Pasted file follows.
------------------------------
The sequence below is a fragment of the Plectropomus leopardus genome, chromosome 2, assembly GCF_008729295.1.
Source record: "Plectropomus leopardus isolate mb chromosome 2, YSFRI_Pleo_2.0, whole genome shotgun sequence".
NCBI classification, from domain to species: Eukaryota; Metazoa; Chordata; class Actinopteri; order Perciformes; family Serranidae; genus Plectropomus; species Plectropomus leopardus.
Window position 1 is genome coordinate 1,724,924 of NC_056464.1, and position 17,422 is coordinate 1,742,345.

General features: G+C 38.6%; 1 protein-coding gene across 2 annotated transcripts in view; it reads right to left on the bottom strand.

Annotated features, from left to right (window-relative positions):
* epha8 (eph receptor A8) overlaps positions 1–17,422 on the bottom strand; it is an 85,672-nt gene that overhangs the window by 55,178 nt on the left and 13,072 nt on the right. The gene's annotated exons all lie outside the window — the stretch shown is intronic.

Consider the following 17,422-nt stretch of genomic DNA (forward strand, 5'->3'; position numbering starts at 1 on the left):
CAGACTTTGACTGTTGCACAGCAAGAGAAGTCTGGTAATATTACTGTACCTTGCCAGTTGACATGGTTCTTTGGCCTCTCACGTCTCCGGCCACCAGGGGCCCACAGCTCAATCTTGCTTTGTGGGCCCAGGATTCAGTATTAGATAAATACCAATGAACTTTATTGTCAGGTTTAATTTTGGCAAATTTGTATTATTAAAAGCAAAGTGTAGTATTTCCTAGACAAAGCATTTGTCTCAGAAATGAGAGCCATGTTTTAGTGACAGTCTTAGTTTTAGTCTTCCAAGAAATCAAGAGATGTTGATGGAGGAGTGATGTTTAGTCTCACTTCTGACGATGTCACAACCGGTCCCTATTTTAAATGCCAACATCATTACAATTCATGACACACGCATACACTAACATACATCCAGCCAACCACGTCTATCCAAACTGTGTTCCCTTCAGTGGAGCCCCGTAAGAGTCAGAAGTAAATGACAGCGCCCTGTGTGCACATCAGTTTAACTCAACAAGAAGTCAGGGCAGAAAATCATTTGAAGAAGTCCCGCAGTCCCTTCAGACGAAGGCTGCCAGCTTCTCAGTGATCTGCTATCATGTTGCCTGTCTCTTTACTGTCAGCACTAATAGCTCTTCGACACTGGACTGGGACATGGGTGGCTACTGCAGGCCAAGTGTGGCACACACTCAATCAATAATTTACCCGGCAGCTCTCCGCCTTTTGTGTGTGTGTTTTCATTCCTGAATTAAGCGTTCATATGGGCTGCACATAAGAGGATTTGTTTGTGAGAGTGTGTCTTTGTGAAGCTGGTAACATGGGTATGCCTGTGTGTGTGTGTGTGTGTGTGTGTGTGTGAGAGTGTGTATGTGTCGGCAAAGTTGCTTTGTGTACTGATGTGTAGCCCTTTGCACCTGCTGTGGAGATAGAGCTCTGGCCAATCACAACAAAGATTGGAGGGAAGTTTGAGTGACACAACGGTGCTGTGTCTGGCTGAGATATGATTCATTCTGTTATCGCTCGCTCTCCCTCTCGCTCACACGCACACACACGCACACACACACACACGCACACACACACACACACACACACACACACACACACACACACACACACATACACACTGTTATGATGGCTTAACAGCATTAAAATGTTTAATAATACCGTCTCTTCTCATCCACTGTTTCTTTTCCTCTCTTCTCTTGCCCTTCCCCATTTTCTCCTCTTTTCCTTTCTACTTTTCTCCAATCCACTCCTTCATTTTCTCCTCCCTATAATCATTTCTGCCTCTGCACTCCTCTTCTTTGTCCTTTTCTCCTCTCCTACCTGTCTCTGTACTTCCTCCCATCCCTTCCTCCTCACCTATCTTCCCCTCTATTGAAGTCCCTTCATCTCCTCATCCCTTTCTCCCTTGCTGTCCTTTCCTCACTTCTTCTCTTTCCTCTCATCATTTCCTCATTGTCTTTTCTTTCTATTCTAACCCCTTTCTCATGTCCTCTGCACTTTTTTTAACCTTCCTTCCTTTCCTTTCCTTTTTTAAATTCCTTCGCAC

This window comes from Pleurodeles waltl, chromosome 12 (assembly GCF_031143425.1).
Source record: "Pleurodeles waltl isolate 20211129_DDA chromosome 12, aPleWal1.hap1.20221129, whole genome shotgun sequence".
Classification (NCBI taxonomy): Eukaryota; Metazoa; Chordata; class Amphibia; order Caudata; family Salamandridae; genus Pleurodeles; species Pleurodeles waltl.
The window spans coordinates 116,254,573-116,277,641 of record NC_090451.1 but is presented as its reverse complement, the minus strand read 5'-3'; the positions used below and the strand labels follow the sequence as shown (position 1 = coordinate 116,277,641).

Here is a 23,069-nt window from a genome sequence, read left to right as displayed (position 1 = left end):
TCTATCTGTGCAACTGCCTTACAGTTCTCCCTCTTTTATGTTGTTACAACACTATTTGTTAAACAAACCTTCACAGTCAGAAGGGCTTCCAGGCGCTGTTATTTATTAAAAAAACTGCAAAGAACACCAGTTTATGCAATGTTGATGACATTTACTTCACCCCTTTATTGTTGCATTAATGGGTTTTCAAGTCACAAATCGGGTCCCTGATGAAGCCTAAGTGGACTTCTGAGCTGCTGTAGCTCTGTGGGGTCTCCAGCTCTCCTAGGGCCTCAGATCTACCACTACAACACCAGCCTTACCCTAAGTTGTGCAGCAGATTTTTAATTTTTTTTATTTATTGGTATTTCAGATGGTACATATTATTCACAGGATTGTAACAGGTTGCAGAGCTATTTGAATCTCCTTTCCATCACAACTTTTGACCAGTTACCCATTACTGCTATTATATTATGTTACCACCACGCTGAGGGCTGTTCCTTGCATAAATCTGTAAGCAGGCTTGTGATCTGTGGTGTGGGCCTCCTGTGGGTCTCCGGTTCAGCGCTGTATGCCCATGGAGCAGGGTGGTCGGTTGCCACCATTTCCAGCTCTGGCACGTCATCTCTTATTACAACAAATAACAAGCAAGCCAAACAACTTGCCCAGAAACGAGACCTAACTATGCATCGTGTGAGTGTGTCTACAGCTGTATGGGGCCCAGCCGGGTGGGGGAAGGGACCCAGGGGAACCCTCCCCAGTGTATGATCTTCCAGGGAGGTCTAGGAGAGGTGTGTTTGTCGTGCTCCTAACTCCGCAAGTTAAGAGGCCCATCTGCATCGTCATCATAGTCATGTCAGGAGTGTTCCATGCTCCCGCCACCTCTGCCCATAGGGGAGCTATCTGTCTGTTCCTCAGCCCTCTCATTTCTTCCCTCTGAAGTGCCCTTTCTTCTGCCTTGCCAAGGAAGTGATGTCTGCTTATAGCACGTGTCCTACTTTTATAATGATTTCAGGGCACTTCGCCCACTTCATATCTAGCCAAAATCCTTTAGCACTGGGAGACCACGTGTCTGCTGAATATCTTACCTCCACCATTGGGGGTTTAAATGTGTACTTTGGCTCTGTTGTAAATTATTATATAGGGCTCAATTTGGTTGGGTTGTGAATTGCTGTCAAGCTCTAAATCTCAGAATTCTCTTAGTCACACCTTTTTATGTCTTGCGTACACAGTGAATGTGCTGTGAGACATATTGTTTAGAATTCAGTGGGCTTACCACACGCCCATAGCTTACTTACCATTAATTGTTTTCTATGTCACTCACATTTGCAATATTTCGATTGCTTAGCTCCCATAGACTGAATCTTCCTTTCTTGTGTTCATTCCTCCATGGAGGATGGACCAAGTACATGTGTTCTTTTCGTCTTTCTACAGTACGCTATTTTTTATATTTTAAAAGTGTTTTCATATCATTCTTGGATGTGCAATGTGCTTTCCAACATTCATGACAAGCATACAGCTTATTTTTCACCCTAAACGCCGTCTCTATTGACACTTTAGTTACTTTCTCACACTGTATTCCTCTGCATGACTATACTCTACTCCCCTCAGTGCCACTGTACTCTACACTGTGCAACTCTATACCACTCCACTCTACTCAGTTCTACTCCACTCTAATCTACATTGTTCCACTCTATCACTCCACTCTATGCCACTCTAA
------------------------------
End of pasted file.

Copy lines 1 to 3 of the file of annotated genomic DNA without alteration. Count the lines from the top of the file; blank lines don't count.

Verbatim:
The sequence below is a fragment of the Plectropomus leopardus genome, chromosome 2, assembly GCF_008729295.1.
Source record: "Plectropomus leopardus isolate mb chromosome 2, YSFRI_Pleo_2.0, whole genome shotgun sequence".
NCBI classification, from domain to species: Eukaryota; Metazoa; Chordata; class Actinopteri; order Perciformes; family Serranidae; genus Plectropomus; species Plectropomus leopardus.